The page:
Subject and Object in the Contents of Visual Experience
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CitationSiegel, Susanna. 2006. Subject and object in the contents of visual experience. Philosophical Review 115, no. 3: 355-388.
AbstractWhat is the difference between perception and mere sensation? Take a typical perceptual experience, such as an experience of seeing a fish or a table, and a merely sensory experience, such as the experience of “seeing stars” or of enjoying a red phosphene. One difference between these experiences is that in the first case there is an external object that one sees. But this difference is not the only difference. On the face of it, typical perceptual experiences and mere sensations also differ in their phenomenal character. How can this difference be understood?
In this essay, I will argue that there is a representational difference between perceptual experiences and mere sensations. In particular, in ordinary perceptual experiences of seeing, unlike mere sensations, certain relations between the subject of the experience and the objects of the experience are presented as obtaining. I will argue that typical perceptual experiences of seeing ordinary objects present those objects both as independent of the subject and as perceptually connected to the subject, in senses that I will clarify.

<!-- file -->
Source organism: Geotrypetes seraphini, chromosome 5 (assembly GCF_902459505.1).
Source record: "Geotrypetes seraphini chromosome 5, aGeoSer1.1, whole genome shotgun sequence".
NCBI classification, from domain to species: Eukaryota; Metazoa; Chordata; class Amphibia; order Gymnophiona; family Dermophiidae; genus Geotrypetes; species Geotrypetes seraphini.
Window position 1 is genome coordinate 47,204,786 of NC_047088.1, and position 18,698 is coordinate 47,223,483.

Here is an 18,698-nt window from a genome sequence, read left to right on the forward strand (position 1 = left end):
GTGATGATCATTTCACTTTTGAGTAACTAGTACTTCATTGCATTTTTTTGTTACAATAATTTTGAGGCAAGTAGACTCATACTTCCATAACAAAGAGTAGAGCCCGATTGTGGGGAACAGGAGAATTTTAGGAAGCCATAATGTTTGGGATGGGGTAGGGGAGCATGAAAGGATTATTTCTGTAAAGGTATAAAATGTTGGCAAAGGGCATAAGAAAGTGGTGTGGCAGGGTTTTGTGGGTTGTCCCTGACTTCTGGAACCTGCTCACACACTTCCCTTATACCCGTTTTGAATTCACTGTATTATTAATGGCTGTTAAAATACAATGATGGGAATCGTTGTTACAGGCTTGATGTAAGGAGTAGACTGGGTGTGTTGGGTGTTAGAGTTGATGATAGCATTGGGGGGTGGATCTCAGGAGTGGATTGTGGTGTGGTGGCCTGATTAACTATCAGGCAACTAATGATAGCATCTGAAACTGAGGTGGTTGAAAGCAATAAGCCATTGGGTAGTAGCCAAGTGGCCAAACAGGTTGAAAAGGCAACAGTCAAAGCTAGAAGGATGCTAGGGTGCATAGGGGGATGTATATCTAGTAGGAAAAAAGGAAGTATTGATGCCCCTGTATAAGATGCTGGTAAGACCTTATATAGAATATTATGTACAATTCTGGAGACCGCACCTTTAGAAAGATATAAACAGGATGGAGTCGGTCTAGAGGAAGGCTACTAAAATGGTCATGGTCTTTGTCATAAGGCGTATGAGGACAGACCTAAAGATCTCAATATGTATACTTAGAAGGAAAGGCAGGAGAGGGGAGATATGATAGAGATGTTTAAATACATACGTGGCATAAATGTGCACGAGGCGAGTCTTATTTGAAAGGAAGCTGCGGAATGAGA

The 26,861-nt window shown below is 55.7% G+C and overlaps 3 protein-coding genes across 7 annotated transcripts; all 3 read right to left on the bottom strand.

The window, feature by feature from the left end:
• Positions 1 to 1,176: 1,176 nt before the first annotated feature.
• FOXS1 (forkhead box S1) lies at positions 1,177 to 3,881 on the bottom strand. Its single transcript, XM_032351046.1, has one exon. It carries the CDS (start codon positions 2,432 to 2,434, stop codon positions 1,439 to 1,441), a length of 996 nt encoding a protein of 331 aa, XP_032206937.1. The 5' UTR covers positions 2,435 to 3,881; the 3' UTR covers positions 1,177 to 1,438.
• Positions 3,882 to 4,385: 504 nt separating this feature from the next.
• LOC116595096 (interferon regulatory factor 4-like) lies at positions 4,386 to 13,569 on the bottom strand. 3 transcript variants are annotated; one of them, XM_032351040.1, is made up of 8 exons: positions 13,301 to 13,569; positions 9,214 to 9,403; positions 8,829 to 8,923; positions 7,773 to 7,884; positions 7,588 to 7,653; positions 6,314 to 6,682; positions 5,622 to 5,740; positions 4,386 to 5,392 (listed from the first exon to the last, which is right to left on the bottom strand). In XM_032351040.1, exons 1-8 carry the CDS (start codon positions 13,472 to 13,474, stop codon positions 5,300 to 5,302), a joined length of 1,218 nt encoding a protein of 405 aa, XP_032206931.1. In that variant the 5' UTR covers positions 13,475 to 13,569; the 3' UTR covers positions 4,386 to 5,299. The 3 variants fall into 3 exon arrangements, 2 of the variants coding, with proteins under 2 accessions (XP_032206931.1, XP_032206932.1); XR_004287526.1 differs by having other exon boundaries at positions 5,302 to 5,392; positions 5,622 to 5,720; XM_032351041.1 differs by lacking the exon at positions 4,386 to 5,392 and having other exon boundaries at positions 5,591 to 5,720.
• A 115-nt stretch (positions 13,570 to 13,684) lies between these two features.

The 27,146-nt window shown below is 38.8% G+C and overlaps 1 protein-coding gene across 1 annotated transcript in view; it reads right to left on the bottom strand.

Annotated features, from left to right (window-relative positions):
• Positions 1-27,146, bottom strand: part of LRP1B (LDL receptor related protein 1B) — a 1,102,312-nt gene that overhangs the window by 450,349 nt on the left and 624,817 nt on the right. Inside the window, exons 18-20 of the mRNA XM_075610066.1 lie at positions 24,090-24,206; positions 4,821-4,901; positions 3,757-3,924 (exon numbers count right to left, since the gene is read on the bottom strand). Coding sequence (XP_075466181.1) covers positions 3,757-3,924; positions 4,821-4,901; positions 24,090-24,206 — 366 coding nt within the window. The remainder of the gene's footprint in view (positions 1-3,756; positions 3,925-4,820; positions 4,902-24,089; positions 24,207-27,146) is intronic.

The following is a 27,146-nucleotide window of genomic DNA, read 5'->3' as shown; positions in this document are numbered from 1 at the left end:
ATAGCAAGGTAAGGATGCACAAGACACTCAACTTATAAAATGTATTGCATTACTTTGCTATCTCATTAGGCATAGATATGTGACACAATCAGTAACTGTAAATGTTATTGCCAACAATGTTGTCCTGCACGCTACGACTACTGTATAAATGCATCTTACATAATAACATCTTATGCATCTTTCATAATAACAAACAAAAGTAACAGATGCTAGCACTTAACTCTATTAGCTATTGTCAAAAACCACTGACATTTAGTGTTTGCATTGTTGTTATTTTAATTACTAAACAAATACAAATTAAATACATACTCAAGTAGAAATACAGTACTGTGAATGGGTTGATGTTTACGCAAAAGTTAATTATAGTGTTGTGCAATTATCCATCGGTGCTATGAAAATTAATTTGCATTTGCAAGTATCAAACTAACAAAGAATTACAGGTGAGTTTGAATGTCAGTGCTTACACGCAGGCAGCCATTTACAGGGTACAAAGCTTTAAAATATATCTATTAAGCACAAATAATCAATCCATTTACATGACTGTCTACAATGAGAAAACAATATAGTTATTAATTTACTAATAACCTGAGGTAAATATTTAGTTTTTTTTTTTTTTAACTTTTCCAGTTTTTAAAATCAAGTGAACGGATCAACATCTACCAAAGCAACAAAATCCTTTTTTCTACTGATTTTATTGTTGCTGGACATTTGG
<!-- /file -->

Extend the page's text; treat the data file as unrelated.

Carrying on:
Citable link to this pagehttp://nrs.harvard.edu/urn-3:HUL.InstRepos:3157888
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